CD / DL
A new acoustic compilation from Richard Thompson reminds Dom Walsh of some great songs and some fine times at Cropredy
For many years I have attended Fairport’s Cropredy Convention in Oxfordshire. On the numerous times that I have been to this superb festival, I have witnessed Richard Thompson performing in various line ups. He has performed many a time with his old group, Fairport Convention; on his own with just his acoustic guitar, and with his own band. Upon receiving this latest compilation to review, I was immediately taken back to 2012 when Thompson performed solo. I witnessed one of England’s finest songwriters in his barest musical form. Many of the songs that he performed on that lovely summers evening are included on this album, which has been put together to document Thompson’s solo ventures.
The track list on the album is collated from many parts of Thompson’s vast back catalogue. Nods to his records with his then partner, Linda, are rife. The album opens with the classic I Want To See The Bright Lights Tonight from the 1974 album of the same name. Also included from this album is the mournful Down Where The Drunkards Roll.
Richard and Linda hit a groove in the mid 1970’s and produced some utterly stunning music together. The aforementioned tracks are evidence of this, along with Dimming Of The Day; the album closer, taken from 1975’s Pour Down Like Silver. A break from music ensued after this album in the 1970s and things never fully clicked again musically until their seminal 1982 release Shoot Out The Lights.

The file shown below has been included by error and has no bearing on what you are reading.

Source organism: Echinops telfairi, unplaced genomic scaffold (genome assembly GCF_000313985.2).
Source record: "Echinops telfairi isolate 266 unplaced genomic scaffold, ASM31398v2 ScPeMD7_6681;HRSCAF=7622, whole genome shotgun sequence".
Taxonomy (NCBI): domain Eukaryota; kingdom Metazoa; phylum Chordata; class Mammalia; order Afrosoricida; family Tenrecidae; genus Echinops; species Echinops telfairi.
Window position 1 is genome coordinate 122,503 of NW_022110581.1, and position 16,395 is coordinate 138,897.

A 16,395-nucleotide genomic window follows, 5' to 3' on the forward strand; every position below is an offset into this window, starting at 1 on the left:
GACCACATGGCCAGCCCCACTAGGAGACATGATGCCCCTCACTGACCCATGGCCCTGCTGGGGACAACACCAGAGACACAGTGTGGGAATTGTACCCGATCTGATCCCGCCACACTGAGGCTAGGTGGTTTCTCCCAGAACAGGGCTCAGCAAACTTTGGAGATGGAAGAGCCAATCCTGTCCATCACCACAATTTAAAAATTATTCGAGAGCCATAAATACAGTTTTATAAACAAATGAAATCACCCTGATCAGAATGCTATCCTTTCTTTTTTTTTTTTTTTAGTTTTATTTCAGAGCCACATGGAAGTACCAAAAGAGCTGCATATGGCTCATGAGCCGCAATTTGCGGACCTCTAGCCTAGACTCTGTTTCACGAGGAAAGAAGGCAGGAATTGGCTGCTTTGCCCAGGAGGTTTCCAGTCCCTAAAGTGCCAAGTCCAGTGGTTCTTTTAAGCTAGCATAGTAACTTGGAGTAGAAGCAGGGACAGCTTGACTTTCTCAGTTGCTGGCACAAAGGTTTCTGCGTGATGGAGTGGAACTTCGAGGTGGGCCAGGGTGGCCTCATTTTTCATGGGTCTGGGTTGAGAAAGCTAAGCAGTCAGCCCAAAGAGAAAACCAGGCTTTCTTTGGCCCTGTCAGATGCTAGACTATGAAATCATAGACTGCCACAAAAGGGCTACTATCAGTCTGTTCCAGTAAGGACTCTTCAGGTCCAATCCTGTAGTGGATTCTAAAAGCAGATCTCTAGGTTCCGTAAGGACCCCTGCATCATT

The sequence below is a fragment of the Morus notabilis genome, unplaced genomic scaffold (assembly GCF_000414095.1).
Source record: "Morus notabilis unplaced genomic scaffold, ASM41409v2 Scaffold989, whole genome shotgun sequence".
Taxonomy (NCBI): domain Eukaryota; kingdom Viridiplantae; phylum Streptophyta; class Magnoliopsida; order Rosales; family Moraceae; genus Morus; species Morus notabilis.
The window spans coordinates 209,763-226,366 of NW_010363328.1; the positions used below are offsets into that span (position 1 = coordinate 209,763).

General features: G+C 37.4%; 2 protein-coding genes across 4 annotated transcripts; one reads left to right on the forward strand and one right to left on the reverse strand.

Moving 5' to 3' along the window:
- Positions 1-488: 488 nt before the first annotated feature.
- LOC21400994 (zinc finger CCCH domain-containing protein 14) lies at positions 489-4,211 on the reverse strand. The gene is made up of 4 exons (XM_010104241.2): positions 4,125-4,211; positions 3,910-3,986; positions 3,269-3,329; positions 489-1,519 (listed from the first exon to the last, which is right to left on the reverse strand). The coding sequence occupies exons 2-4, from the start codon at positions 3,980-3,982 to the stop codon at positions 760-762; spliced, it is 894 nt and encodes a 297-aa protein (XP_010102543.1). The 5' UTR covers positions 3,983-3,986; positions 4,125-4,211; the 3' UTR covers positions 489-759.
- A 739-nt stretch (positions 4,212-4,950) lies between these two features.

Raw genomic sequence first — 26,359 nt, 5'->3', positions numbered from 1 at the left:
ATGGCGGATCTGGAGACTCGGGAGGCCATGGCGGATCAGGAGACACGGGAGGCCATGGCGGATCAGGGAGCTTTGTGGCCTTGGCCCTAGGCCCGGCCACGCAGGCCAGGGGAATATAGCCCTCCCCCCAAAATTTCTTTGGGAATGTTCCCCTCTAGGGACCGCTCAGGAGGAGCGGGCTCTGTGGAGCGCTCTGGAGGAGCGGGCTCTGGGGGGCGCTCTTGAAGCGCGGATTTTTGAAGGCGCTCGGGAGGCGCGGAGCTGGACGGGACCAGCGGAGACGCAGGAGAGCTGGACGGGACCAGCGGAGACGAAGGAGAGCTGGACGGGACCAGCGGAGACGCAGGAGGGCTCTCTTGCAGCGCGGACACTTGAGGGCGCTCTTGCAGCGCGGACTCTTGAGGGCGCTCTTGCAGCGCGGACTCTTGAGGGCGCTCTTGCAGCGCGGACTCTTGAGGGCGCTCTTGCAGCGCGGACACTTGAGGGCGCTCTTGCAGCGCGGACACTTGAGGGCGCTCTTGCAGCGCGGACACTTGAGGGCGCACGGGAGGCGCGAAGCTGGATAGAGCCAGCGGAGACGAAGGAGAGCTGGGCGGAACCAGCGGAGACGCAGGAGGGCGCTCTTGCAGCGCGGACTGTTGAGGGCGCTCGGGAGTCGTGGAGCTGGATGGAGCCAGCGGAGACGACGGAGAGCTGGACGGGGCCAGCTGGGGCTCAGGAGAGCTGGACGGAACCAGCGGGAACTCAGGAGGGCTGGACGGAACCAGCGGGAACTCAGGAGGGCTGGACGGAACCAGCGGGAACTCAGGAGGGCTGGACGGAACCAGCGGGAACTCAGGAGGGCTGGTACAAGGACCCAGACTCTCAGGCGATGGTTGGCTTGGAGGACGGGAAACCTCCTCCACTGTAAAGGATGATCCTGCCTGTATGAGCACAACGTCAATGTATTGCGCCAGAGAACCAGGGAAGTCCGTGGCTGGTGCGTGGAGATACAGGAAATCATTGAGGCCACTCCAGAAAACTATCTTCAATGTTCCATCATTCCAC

Whilst this compilation sees three inclusions from this album, this particular era of the pairing saw the pair separate and still have to go on tour together which has been noted as a time of particular hardship, as you can imagine. Although it was a time fraught with emotion, the songs almost seem cathartic. Walking On A Wire is particularly heart breaking and Shoot Out The Lights has an air of the literal about it. Thompson’s interpretations of these songs here is sublime and going back to the said live experience I had, I remember Walking On A Wire being observed with complete reverence. I don’t think I’d ever seen so many people in a field almost silent for one person and his guitar.
After the pair split, Thompson achieved arguably more success on many of his solo albums. Valerie, taken from 1986’s Daring Adventures sees Thompson’s complex playing style taking centre stage. Thompson’s playing ability is perhaps showcased best on his 1991 tale about a 1952 Vincent Black Lightening motorbike, from Rumour & Sigh. It’s hard to think that it is only one man playing the guitar. The track is a thing of majesty for any guitar player. I do not play any instruments but if I could, this is what I would aspire to. It is magnificent.
These stories, rather than more personal and introspective songs showed a different side to Thompson the songwriter. Inclusions of Beeswing, I Misunderstood and a particularly passionate version of Persuasion, re-recorded from 1991 soundtrack Sweet Talker help make up a stellar list of songs. All of these songs may be a little less well known but whereas Thompson is a guitar virtuoso, these songs show that he can sing quite well too! He may not be the greatest singer, but his delivery helps the songs reach their emotive, raw levels.
The whole album is rife with superb highlights from a glittering career. Yes there have been lows in his storied career, but make no mistake, there have been massive highs. Richard Thompson deserves his place alongside luminaries such as Dylan, Cohen, Cash, Springsteen and Bowie as one of the greatest songwriters ever. This is a fantastic and inspired collection to whet your palate if you’ve never sampled Richard Thompson’s music before.